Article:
You’ll have noticed Joe Otten putting the boot in in an even more forceful manner as he attacks the Greens’ socialist planning and hostility to trade or science, and calls for us “to point out the moral shortcomings of the Green position.” Richard Huzzey, similarly, thinks their “authoritarian, apocalyptic response” will be unattractive if exposed, along with the “vast hinterland of extreme and unsettling policy, which goes unnoticed, I'm sure by most of their voters.” You’ll recall that I recoil slightly from attacking ‘moral shortcomings’ as a strategy, and Richard Huzzey also recognises this can sound “overly-partisan and bitchy”. In defence of both of them, though, in those very few areas like Sheffield and – particularly – Oxford, where there are Green Party councillors who have proven they can win and who do some work rather than just appearing as spoiler candidates, the approach must be different, as talking them up matters less when they’re already seen as credible.

My general view, though, is that a lot of people – even if they don’t know many Green Party policies – do get a sense that they may indeed be scary extremists who’d do all sorts of damage if they got in, but, ‘So what? They’re not going to win, so we can vote for them and salve our consciences’. It’s the same sort of effect observed in Tony Benn’s uncanny popularity with blue-rinse Tory ladies in the shires now that he’s retired and just plays old tunes instead of threatening to eat their children. So if scaring people away from the Green Party won’t work, how about something positive instead?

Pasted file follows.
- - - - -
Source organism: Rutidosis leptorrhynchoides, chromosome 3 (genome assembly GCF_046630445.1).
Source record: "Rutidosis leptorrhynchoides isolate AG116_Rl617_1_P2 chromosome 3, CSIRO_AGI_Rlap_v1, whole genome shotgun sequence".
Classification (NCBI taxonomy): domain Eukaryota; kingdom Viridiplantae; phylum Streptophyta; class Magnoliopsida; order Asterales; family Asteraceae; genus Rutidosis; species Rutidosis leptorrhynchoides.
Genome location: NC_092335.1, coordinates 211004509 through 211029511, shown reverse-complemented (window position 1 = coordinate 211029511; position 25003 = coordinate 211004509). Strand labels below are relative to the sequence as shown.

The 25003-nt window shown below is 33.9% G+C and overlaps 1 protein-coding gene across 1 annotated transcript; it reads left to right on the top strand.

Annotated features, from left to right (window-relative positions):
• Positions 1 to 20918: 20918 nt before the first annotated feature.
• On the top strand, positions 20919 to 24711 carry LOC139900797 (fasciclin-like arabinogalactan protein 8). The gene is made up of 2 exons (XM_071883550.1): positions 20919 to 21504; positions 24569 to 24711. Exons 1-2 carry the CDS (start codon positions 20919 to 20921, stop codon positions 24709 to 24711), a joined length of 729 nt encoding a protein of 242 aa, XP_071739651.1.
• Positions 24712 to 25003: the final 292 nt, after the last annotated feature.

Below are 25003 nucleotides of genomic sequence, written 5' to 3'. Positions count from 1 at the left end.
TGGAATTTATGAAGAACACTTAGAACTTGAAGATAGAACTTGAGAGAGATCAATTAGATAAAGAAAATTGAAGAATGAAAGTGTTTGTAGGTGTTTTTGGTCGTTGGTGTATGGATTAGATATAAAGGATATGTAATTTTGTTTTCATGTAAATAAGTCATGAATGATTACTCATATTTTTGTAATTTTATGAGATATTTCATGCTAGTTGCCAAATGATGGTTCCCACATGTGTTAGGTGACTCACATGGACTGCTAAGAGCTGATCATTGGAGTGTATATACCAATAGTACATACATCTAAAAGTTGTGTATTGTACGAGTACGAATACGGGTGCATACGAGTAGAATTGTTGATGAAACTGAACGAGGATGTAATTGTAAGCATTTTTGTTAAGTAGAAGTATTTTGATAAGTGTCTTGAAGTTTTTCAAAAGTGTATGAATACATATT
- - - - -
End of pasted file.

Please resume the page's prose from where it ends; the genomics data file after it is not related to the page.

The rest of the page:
The Liberal Democrats have a better answer

We really can’t say that enough. We’re not just the best of ‘the main parties’ – we’re the green party that would actually make things work, though as no party’s ever going to be perfect, we have to keeping looking out for improvements. My suggestions on Tuesday were a contribution to that debate, and if people in other parties or none come up with better ideas, we should always be prepared to look at them, test them and nick them. It’s also a national message that the Liberal Democrats have indeed been hammering away at consistently and hard. Both Ming and Charles before them made the environment the topic of their first ‘themed’ speeches as Leader, and I can remember the two big issues that Mr Paxman hammered Paddy on as far back as the 1992 election – eco-taxes and gay rights. We’ve got better since on both. With green issues running right through our Manifestos, I know how many precious morning press conferences were devoted to the environment during each of the last two General Election campaigns. The trouble was, as with so much of the Lib Dems’ national message, that journalists simply aren’t interested in reporting it. I suspect that the launch of our package for making ‘The Green Switch’ was only getting even the sixth headline this morning – behind the latest Tory policy-free PR exercise – because the environment is flavour of the month.